To be commanded to love God at all, let alone in the wilderness, is like being commanded to be well when we are sick, to sing for joy when we are dying of thirst, to run when our legs are broken. But this is the first and great commandment nonetheless. Even in the wilderness - especially in the wilderness - you shall love him.
Ô, Wanderess, WanderessWhen did you feel your most euphoric kiss? Was I the source of your greatest bliss?
Our lips were for each other and our eyes were full of dreams. We knew nothing of travel and we knew nothing of loss. Ours was a world of eternal spring, until the summer came.
Ô, Muse of the Heart’s Passion,let me relive my Love’s memory,to remember her body, so brave and so free,and the sound of my Dreameress singing to me,and the scent of my Dreameress sleeping by me,Ô, sing, sweet Muse, my soliloquy!
Some of the most memorable, and least regrettable, nights of my own youth were spent in coon hunting with farmers. There is no denying that these activities contributed to the economy of farm households, but a further fact is that they were pleasures; they were wilderness pleasures, not greatly different from the pleasures pursued by conservationists and wilderness lovers. As I was always aware, my friends the coon hunters were not motivated just by the wish to tree coons and listen to hounds and listen to each other, all of which were sufficiently attractive; they were coon hunters also because they wanted to be afoot in the woods at night. Most of the farmers I have known, and certainly the most interesting ones, have had the capacity to ramble about outdoors for the mere happiness of it, alert to the doings of the creatures, amused by the sight of a fox catching grasshoppers, or by the puzzle of wild tracks in the snow.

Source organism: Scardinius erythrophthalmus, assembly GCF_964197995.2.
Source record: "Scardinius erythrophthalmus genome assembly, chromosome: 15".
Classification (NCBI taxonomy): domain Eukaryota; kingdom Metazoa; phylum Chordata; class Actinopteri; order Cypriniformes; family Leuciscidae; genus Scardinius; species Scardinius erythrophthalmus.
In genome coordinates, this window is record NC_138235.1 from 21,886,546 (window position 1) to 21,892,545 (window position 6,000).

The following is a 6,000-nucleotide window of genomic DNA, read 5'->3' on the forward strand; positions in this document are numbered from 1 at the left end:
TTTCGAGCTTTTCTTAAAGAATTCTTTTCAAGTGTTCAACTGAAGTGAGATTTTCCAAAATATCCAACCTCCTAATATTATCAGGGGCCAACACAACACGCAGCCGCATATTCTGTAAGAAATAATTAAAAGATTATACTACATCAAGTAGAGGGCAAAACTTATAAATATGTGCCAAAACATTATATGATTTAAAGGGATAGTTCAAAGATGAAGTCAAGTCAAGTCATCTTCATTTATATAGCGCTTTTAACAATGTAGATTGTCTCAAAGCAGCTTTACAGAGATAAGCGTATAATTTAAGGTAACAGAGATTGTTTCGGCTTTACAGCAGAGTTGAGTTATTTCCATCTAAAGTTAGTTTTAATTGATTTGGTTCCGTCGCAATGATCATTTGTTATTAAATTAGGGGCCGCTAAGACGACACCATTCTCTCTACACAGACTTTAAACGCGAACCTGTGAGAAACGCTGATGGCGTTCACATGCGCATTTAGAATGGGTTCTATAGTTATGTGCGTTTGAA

...William Stegner...coined the term 'the geography of hope,' countering the argument that wilderness preservation served elites with the assertion that wilderness could be a place in which everyone could locate their hopefulness even if few actually entered it.
There, about a dozen times during the day, the wind drives over the sky the swollen clouds, which water the earth copiously, after which the sun shines brightly, as if freshly bathed, and floods with a golden luster the rocks, the river, the trees, and the entire jungle.
One who will not accept solitude, stillness and quiet recurring moments...is caught up in the wilderness of addictions; far removed from an original state of being and awareness. This is 'dis-ease.
Much of human behavior can be explained by watching the wild beasts around us. They are constantly teaching us things about ourselves and the way of the universe, but most people are too blind to watch and listen.
Wilderness gave us knowledge. Wilderness made us human. We came from here. Perhaps that is why so many of us feel a strong bond to this land called Serengeti it is the land of our youth.
But it was Aldo’s pen that became his most forceful tool. He started a newsletter for rangers called the Carson Pine Cone. Aldo used it to “scatter seeds of knowledge, encouragement, and enthusiasm.” Most of the Pine Cone’s articles, poems, jokes, editorials, and drawings were Aldo’s own. His readers soon realized that the forest animals were as important to him as the trees. His goal was to bring back the “flavor of the wilds.
When D's cabin caught fire, D was out of the country. Half the town-Christians and drinkers alike-came out to fight the fire and loot the cabin. There were individual piles of loot, and fights over the piles. That's my pile. The hell it is, it's mine.
To the question: Wilderness, who needs it? Doc would say: Because we like the taste of freedom, comrades. Because we like the smell of danger. But, thought Hayduke, what about the smell of fear, Dad?
In the presence of the storm, thunderbolts, hurricane, rain, darkness, and the lions, which might be concealed but a few paces away, he felt disarmed and helpless.
Amid the stillness of the night, in the depths of the ravine, from the direction in which the corpses lay suddenly resounded a kind of inhuman, frightful laughter in which quivered despair, and joy, and cruelty, and suffering, and pain, and sobbing, and derision; the heart-rending and spasmodic laughter of the insane or condemned.